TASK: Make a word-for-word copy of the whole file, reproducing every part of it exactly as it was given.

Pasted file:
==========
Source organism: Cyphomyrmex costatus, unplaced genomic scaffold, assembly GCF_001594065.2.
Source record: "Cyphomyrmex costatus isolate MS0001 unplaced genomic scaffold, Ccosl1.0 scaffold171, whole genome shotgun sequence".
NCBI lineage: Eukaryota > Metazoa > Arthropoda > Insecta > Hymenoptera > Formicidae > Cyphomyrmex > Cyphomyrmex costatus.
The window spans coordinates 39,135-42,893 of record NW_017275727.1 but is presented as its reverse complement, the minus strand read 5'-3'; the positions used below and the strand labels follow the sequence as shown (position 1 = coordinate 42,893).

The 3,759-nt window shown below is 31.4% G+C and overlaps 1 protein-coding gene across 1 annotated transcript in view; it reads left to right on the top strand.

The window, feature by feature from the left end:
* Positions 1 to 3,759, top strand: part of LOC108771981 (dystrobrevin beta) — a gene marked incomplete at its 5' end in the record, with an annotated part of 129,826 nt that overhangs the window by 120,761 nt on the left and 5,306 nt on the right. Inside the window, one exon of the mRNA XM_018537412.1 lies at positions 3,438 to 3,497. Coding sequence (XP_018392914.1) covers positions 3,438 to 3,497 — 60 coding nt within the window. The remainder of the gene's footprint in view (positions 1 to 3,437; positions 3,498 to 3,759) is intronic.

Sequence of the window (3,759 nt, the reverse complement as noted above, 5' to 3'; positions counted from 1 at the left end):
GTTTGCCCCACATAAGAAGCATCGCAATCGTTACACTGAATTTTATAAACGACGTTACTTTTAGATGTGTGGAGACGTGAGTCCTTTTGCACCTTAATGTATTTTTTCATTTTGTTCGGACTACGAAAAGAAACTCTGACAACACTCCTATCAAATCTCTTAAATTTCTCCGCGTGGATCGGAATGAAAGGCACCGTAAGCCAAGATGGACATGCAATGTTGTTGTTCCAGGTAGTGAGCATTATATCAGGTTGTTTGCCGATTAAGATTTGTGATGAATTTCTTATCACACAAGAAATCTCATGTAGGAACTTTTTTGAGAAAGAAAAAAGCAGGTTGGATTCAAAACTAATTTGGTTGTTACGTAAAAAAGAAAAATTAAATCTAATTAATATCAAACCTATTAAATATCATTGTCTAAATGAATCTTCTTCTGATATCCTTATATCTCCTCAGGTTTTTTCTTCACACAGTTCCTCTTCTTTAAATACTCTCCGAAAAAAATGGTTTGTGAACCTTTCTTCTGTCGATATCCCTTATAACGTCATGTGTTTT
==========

Source organism: Cyphomyrmex costatus, unplaced genomic scaffold, assembly GCF_001594065.2.
Source record: "Cyphomyrmex costatus isolate MS0001 unplaced genomic scaffold, Ccosl1.0 scaffold171, whole genome shotgun sequence".
NCBI lineage: Eukaryota > Metazoa > Arthropoda > Insecta > Hymenoptera > Formicidae > Cyphomyrmex > Cyphomyrmex costatus.
The window spans coordinates 39,135-42,893 of record NW_017275727.1 but is presented as its reverse complement, the minus strand read 5'-3'; the positions used below and the strand labels follow the sequence as shown (position 1 = coordinate 42,893).

The 3,759-nt window shown below is 31.4% G+C and overlaps 1 protein-coding gene across 1 annotated transcript in view; it reads left to right on the top strand.

The window, feature by feature from the left end:
* Positions 1 to 3,759, top strand: part of LOC108771981 (dystrobrevin beta) — a gene marked incomplete at its 5' end in the record, with an annotated part of 129,826 nt that overhangs the window by 120,761 nt on the left and 5,306 nt on the right. Inside the window, one exon of the mRNA XM_018537412.1 lies at positions 3,438 to 3,497. Coding sequence (XP_018392914.1) covers positions 3,438 to 3,497 — 60 coding nt within the window. The remainder of the gene's footprint in view (positions 1 to 3,437; positions 3,498 to 3,759) is intronic.

Sequence of the window (3,759 nt, the reverse complement as noted above, 5' to 3'; positions counted from 1 at the left end):
GTTTGCCCCACATAAGAAGCATCGCAATCGTTACACTGAATTTTATAAACGACGTTACTTTTAGATGTGTGGAGACGTGAGTCCTTTTGCACCTTAATGTATTTTTTCATTTTGTTCGGACTACGAAAAGAAACTCTGACAACACTCCTATCAAATCTCTTAAATTTCTCCGCGTGGATCGGAATGAAAGGCACCGTAAGCCAAGATGGACATGCAATGTTGTTGTTCCAGGTAGTGAGCATTATATCAGGTTGTTTGCCGATTAAGATTTGTGATGAATTTCTTATCACACAAGAAATCTCATGTAGGAACTTTTTTGAGAAAGAAAAAAGCAGGTTGGATTCAAAACTAATTTGGTTGTTACGTAAAAAAGAAAAATTAAATCTAATTAATATCAAACCTATTAAATATCATTGTCTAAATGAATCTTCTTCTGATATCCTTATATCTCCTCAGGTTTTTTCTTCACACAGTTCCTCTTCTTTAAATACTCTCCGAAAAAAATGGTTTGTGAACCTTTCTTCTGTCGATATCCCTTATAACGTCATGTGTTTT